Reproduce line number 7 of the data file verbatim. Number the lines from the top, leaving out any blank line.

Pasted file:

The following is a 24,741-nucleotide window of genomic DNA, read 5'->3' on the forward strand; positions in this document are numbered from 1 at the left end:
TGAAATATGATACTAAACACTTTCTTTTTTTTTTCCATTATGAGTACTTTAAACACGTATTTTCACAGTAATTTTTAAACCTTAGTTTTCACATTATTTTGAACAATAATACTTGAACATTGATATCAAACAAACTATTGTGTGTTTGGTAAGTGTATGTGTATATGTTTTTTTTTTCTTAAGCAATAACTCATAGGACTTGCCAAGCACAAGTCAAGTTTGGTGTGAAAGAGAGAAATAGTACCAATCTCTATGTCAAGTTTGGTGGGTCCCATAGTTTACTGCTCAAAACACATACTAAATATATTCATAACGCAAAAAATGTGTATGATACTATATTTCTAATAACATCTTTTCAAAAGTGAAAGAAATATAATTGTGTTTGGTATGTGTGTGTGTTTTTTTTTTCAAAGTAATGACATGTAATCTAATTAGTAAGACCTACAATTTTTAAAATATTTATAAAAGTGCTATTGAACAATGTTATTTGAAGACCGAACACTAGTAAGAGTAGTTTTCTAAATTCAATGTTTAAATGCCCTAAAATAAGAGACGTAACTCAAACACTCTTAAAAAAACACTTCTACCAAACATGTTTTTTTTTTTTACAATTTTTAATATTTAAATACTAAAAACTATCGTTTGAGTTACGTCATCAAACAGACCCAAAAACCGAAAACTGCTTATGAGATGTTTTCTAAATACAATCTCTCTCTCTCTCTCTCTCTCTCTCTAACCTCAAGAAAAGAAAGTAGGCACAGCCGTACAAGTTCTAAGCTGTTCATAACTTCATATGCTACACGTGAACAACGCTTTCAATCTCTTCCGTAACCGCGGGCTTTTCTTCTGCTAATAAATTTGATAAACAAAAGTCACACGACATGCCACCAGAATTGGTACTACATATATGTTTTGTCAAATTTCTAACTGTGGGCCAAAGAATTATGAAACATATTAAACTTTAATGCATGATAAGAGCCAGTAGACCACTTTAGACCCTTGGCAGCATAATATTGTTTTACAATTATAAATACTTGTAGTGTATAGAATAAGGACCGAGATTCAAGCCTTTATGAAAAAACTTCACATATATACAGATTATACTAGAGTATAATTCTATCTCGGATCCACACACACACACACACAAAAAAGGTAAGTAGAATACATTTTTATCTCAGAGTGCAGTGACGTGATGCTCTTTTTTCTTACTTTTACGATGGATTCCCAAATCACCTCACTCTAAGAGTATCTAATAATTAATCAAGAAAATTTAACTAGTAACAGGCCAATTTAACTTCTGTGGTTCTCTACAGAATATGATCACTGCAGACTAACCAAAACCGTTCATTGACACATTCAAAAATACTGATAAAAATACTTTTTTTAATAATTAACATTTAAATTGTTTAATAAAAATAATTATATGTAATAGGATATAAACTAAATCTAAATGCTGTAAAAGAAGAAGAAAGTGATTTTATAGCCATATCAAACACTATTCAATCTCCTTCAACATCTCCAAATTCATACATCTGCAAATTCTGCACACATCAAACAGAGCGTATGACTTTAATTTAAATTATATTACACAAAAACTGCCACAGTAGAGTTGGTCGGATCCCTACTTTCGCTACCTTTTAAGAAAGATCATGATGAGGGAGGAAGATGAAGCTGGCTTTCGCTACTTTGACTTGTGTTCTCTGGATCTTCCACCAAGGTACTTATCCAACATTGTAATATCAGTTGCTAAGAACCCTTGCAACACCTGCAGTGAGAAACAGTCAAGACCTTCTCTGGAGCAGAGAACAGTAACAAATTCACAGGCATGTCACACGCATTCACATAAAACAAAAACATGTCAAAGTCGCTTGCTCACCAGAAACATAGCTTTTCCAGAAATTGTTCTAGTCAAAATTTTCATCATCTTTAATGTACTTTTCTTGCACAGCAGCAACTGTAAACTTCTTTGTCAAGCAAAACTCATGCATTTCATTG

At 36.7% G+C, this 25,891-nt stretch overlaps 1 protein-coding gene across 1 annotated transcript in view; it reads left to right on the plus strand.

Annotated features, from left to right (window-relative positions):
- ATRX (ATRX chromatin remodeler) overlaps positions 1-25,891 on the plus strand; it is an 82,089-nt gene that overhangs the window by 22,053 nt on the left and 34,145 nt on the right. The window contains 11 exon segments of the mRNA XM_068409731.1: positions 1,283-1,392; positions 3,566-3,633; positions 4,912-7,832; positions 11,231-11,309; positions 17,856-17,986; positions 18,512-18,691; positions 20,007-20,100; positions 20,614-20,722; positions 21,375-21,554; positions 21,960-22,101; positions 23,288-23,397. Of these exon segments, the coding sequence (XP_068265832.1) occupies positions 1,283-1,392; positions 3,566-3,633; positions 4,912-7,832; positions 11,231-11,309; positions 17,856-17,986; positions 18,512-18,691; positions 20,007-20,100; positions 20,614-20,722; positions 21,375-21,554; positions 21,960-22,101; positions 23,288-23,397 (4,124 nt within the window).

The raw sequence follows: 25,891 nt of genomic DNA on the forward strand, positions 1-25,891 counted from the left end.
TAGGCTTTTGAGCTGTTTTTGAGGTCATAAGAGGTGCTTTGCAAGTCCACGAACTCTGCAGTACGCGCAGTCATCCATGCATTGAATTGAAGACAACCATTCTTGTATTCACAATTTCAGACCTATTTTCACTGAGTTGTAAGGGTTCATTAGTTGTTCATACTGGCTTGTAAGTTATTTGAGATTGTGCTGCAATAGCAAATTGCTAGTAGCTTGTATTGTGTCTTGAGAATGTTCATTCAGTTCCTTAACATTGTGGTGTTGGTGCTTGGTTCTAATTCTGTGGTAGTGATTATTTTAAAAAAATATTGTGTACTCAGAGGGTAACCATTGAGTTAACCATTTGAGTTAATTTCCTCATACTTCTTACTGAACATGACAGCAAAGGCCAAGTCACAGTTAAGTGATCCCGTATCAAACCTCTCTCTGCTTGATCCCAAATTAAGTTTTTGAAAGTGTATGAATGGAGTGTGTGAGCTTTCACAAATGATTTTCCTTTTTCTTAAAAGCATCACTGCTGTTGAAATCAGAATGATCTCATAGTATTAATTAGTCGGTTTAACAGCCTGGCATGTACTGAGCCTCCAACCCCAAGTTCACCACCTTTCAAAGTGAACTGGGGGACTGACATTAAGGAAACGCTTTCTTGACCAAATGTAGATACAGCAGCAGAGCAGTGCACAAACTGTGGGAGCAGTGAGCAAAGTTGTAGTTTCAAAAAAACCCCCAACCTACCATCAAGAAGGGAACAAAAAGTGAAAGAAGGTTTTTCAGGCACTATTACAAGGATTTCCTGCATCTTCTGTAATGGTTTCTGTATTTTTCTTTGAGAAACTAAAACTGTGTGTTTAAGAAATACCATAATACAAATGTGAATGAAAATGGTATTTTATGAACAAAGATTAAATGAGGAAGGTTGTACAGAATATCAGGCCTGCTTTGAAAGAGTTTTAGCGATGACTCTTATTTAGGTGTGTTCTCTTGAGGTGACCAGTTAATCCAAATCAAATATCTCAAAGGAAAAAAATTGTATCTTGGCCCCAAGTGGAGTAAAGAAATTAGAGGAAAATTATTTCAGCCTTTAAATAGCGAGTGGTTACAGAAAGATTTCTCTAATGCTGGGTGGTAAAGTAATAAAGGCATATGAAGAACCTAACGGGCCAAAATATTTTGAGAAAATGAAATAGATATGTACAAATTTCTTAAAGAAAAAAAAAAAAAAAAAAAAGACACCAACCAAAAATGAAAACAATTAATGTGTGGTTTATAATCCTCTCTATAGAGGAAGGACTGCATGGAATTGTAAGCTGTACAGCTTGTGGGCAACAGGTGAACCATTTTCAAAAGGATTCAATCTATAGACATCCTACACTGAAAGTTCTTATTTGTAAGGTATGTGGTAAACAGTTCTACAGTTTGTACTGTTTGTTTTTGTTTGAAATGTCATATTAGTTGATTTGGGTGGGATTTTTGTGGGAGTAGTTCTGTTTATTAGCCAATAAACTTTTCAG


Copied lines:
TAGGCTTTTGAGCTGTTTTTGAGGTCATAAGAGGTGCTTTGCAAGTCCACGAACTCTGCAGTACGCGCAGTCATCCATGCATTGAATTGAAGACAACCATTCTTGTATTCACAATTTCAGACCTATTTTCACTGAGTTGTAAGGGTTCATTAGTTGTTCATACTGGCTTGTAAGTTATTTGAGATTGTGCTGCAATAGCAAATTGCTAGTAGCTTGTATTGTGTCTTGAGAATGTTCATTCAGTTCCTTAACATTGTGGTGTTGGTGCTTGGTTCTAATTCTGTGGTAGTGATTATTTTAAAAAAATATTGTGTACTCAGAGGGTAACCATTGAGTTAACCATTTGAGTTAATTTCCTCATACTTCTTACTGAACATGACAGCAAAGGCCAAGTCACAGTTAAGTGATCCCGTATCAAACCTCTCTCTGCTTGATCCCAAATTAAGTTTTTGAAAGTGTATGAATGGAGTGTGTGAGCTTTCACAAATGATTTTCCTTTTTCTTAAAAGCATCACTGCTGTTGAAATCAGAATGATCTCATAGTATTAATTAGTCGGTTTAACAGCCTGGCATGTACTGAGCCTCCAACCCCAAGTTCACCACCTTTCAAAGTGAACTGGGGGACTGACATTAAGGAAACGCTTTCTTGACCAAATGTAGATACAGCAGCAGAGCAGTGCACAAACTGTGGGAGCAGTGAGCAAAGTTGTAGTTTCAAAAAAACCCCCAACCTACCATCAAGAAGGGAACAAAAAGTGAAAGAAGGTTTTTCAGGCACTATTACAAGGATTTCCTGCATCTTCTGTAATGGTTTCTGTATTTTTCTTTGAGAAACTAAAACTGTGTGTTTAAGAAATACCATAATACAAATGTGAATGAAAATGGTATTTTATGAACAAAGATTAAATGAGGAAGGTTGTACAGAATATCAGGCCTGCTTTGAAAGAGTTTTAGCGATGACTCTTATTTAGGTGTGTTCTCTTGAGGTGACCAGTTAATCCAAATCAAATATCTCAAAGGAAAAAAATTGTATCTTGGCCCCAAGTGGAGTAAAGAAATTAGAGGAAAATTATTTCAGCCTTTAAATAGCGAGTGGTTACAGAAAGATTTCTCTAATGCTGGGTGGTAAAGTAATAAAGGCATATGAAGAACCTAACGGGCCAAAATATTTTGAGAAAATGAAATAGATATGTACAAATTTCTTAAAGAAAAAAAAAAAAAAAAAAAAGACACCAACCAAAAATGAAAACAATTAATGTGTGGTTTATAATCCTCTCTATAGAGGAAGGACTGCATGGAATTGTAAGCTGTACAGCTTGTGGGCAACAGGTGAACCATTTTCAAAAGGATTCAATCTATAGACATCCTACACTGAAAGTTCTTATTTGTAAGGTATGTGGTAAACAGTTCTACAGTTTGTACTGTTTGTTTTTGTTTGAAATGTCATATTAGTTGATTTGGGTGGGATTTTTGTGGGAGTAGTTCTGTTTATTAGCCAATAAACTTTTCAG